Microsofts Anti-Virus Strategy Keeps Users Guessing

Microsoft's hazy anti-virus plans keep partners, vendors and users in limbo.

One year after it surprised rivals and partners by jumping into the anti-virus market, Microsoft Corp. still has no clear AV strategy, and users are still hanging on to the promise of integrated Windows protection.

The companys sluggish AV development is a far cry from the plans Microsoft trumpeted when it acquired the Romanian company GeCAD Software Srl. last June. At the time, officials in Redmond, Wash., said they planned to use GeCADs technology to develop new products and enhance the security protections in Windows.

The news enticed some users but worried others. And it was especially disturbing to anti-virus vendors such as Computer Associates International Inc., Symantec Corp. and Network Associates Inc. The vendors, all major Microsoft partners, along with some enterprise security managers, were concerned that building AV into Windows would force users to accept the companys solution and abandon third-party tools.

Until recently, Microsoft officials had said there were no immediate plans to build AV into Windows. They even promised to build a better API to make it easier for third-party AV products to work with Windows.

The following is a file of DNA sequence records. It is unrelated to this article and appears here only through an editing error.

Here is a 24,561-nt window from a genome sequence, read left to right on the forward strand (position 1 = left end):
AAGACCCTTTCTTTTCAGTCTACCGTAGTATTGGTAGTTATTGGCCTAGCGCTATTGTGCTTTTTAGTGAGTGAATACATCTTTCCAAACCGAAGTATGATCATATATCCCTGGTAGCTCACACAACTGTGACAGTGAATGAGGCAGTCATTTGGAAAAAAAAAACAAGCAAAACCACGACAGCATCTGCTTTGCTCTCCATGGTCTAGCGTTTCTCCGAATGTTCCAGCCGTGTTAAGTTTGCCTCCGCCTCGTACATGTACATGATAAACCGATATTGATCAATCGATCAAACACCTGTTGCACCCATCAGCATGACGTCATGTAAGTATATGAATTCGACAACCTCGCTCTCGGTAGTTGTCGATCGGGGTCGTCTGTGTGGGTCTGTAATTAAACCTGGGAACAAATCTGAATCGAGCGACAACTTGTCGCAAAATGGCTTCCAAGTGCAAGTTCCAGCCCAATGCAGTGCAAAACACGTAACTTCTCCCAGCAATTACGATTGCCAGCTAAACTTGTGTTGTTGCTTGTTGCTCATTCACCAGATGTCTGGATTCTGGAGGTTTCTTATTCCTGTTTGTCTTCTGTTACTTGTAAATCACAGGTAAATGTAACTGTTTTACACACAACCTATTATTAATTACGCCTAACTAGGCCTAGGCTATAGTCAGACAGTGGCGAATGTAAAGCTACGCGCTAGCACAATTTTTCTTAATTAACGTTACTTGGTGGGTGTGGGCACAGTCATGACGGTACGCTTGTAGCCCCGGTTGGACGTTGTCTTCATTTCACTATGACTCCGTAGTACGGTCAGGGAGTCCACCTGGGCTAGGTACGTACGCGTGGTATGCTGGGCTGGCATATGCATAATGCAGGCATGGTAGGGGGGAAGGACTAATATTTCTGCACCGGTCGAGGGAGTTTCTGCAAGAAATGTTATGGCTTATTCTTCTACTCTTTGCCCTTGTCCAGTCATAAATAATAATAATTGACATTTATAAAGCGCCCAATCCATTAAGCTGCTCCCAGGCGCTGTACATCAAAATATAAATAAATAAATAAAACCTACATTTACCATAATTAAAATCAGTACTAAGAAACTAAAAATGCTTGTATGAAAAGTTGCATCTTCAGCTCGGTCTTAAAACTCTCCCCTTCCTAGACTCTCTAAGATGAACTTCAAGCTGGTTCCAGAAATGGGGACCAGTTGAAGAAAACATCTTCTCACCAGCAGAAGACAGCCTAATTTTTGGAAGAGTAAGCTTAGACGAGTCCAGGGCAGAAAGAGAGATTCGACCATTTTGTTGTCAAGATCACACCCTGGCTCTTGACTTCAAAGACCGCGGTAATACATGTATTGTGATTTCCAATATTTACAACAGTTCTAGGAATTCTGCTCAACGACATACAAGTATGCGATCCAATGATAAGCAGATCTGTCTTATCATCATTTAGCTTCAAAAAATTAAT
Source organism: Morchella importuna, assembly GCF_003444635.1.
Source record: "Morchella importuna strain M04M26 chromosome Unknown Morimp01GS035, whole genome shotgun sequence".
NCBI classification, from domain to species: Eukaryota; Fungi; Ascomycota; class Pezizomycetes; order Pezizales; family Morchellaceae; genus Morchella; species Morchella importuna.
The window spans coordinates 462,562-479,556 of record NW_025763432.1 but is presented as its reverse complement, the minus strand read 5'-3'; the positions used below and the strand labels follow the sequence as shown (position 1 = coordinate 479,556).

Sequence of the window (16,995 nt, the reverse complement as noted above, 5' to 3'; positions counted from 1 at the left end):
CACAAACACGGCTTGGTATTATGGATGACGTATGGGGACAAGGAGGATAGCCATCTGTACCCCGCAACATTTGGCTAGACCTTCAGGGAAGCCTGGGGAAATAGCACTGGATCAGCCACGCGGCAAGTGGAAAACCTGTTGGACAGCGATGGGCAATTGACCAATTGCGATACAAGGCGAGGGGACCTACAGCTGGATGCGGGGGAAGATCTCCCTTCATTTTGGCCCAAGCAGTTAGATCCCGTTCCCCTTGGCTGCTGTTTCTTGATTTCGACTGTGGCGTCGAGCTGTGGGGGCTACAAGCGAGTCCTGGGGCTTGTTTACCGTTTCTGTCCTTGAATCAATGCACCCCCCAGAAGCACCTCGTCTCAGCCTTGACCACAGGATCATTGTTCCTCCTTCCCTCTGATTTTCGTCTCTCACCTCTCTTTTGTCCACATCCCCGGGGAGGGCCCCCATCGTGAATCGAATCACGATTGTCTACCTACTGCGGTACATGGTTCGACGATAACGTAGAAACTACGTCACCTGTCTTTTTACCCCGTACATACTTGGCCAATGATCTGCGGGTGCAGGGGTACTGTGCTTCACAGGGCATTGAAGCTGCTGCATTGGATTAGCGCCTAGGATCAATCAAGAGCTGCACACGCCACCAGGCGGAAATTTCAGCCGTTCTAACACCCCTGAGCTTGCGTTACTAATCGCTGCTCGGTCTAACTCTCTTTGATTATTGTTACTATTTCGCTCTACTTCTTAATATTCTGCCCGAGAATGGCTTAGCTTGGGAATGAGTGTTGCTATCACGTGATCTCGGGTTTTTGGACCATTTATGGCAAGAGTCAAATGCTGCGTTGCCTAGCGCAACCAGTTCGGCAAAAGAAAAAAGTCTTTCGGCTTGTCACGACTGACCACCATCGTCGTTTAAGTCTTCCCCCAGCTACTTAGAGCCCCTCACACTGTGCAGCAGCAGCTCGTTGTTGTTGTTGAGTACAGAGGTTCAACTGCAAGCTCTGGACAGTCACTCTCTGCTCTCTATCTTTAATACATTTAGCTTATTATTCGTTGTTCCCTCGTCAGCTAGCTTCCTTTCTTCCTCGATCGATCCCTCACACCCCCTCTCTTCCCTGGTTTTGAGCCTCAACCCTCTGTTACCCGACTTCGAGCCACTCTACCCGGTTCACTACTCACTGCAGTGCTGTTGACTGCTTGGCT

For insights on security coverage around the Web, check out Security Center Editor Larry Seltzers Weblog.

But now, 12 months later, Microsoft has done little to clear up the uncertainty surrounding its intentions for the GeCAD technology. Although Mike Nash, vice president of the Security Business and Technology Unit at Microsoft, reiterated last week in a widely publicized meeting with reporters in Seattle that the company is on track to offer its own AV solution, there has been no decision made about what form that solution might take.

"Theres no definite product plan. We do plan to release a solution, and it will be a for-fee product, but the delivery vehicle isnt firm yet," said Amy Carroll, director of product management in Microsofts SBTU and who reports to Nash. "Its a big undertaking, and we want to make sure we get it right."

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